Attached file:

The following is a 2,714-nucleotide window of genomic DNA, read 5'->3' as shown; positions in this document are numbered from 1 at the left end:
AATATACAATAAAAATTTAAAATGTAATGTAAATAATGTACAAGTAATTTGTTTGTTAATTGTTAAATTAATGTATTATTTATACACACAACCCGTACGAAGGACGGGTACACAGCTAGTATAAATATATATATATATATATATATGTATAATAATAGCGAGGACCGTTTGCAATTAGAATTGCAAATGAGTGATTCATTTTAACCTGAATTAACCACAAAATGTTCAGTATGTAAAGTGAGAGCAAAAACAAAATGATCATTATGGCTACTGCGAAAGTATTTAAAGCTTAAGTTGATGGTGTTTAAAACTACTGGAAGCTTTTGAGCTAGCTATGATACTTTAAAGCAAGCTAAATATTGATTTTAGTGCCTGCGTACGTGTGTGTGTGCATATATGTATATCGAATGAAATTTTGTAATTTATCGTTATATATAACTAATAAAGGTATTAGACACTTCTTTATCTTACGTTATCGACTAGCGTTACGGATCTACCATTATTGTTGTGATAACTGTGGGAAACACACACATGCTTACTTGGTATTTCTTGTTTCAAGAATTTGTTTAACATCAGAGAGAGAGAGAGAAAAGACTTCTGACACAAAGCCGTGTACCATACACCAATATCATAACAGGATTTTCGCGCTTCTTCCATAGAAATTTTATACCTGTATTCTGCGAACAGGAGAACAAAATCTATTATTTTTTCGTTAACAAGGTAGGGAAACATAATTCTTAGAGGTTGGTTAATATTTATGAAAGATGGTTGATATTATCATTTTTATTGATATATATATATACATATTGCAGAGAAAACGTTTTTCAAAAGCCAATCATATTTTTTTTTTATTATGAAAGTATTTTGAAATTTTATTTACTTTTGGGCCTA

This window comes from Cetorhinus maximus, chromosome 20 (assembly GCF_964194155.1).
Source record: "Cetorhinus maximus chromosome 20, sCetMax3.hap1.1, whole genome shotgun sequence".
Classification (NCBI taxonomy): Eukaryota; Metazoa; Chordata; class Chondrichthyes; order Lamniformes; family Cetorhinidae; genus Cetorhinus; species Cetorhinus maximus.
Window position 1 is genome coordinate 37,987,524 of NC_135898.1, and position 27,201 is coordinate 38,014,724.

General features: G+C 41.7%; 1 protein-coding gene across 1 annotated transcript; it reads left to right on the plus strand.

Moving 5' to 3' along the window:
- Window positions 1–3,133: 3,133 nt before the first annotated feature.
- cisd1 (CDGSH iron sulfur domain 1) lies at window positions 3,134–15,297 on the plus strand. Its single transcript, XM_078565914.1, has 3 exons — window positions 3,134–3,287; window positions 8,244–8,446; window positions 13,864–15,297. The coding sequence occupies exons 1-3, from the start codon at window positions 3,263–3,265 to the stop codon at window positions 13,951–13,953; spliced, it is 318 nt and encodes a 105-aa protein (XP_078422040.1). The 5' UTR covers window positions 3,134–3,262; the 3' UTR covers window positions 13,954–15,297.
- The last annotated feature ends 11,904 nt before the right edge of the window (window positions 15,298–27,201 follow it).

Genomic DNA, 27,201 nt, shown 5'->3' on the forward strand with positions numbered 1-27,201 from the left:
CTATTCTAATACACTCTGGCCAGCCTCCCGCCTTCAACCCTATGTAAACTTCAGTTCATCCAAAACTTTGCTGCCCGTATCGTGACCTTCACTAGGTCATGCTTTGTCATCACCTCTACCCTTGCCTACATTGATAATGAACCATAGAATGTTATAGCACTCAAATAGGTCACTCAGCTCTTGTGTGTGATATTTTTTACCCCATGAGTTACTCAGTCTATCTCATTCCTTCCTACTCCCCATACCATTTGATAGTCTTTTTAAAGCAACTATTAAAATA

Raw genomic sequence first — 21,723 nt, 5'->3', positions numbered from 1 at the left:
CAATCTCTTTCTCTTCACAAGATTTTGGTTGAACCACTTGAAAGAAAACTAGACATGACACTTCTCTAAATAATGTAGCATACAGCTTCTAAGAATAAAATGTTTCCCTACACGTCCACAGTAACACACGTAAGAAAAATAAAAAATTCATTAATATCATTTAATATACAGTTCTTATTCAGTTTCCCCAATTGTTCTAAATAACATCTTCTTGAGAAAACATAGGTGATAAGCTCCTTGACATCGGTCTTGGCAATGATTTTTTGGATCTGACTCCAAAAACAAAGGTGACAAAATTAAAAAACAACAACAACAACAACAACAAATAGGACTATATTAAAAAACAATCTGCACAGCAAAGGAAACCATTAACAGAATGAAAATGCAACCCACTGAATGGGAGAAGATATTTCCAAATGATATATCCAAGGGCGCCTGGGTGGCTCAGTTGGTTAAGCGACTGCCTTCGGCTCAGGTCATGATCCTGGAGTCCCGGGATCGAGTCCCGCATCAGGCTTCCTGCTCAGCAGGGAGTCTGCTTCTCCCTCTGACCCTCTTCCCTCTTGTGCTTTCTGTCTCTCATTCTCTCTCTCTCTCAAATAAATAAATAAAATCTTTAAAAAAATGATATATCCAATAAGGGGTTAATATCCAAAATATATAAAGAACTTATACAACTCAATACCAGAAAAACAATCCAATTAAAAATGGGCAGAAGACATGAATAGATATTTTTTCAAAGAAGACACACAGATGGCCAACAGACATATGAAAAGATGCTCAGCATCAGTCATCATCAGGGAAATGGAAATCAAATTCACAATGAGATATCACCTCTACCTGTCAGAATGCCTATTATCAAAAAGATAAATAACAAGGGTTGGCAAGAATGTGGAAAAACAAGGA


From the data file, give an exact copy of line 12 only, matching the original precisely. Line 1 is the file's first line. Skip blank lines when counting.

Genomic DNA, 27,201 nt, shown 5'->3' on the forward strand with positions numbered 1-27,201 from the left: